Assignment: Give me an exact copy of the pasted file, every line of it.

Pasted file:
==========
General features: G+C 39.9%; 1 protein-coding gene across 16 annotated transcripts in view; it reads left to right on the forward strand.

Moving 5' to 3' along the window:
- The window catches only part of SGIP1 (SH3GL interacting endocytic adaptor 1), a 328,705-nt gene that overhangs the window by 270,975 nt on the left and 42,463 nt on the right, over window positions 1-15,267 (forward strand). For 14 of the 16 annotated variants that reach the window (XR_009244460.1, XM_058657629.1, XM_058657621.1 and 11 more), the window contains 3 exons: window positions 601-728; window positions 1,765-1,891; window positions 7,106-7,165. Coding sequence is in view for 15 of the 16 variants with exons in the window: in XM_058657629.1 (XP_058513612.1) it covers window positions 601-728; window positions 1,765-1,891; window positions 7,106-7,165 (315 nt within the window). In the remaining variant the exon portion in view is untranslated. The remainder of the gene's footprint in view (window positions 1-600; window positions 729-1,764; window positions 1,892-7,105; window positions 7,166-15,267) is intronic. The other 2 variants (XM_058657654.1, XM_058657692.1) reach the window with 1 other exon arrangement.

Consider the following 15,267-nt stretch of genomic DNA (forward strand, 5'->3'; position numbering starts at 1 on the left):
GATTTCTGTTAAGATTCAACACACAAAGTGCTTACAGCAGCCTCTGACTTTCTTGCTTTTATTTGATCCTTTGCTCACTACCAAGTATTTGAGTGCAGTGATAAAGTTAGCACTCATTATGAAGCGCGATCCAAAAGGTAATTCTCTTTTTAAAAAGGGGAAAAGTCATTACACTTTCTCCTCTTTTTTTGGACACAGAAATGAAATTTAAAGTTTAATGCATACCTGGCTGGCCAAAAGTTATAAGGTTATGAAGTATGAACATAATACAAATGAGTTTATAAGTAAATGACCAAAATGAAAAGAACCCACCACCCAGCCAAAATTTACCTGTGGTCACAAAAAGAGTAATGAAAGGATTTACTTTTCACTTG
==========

General features: G+C 39.9%; 1 protein-coding gene across 16 annotated transcripts in view; it reads left to right on the forward strand.

Moving 5' to 3' along the window:
- The window catches only part of SGIP1 (SH3GL interacting endocytic adaptor 1), a 328,705-nt gene that overhangs the window by 270,975 nt on the left and 42,463 nt on the right, over window positions 1-15,267 (forward strand). For 14 of the 16 annotated variants that reach the window (XR_009244460.1, XM_058657629.1, XM_058657621.1 and 11 more), the window contains 3 exons: window positions 601-728; window positions 1,765-1,891; window positions 7,106-7,165. Coding sequence is in view for 15 of the 16 variants with exons in the window: in XM_058657629.1 (XP_058513612.1) it covers window positions 601-728; window positions 1,765-1,891; window positions 7,106-7,165 (315 nt within the window). In the remaining variant the exon portion in view is untranslated. The remainder of the gene's footprint in view (window positions 1-600; window positions 729-1,764; window positions 1,892-7,105; window positions 7,166-15,267) is intronic. The other 2 variants (XM_058657654.1, XM_058657692.1) reach the window with 1 other exon arrangement.

Consider the following 15,267-nt stretch of genomic DNA (forward strand, 5'->3'; position numbering starts at 1 on the left):
GATTTCTGTTAAGATTCAACACACAAAGTGCTTACAGCAGCCTCTGACTTTCTTGCTTTTATTTGATCCTTTGCTCACTACCAAGTATTTGAGTGCAGTGATAAAGTTAGCACTCATTATGAAGCGCGATCCAAAAGGTAATTCTCTTTTTAAAAAGGGGAAAAGTCATTACACTTTCTCCTCTTTTTTTGGACACAGAAATGAAATTTAAAGTTTAATGCATACCTGGCTGGCCAAAAGTTATAAGGTTATGAAGTATGAACATAATACAAATGAGTTTATAAGTAAATGACCAAAATGAAAAGAACCCACCACCCAGCCAAAATTTACCTGTGGTCACAAAAAGAGTAATGAAAGGATTTACTTTTCACTTG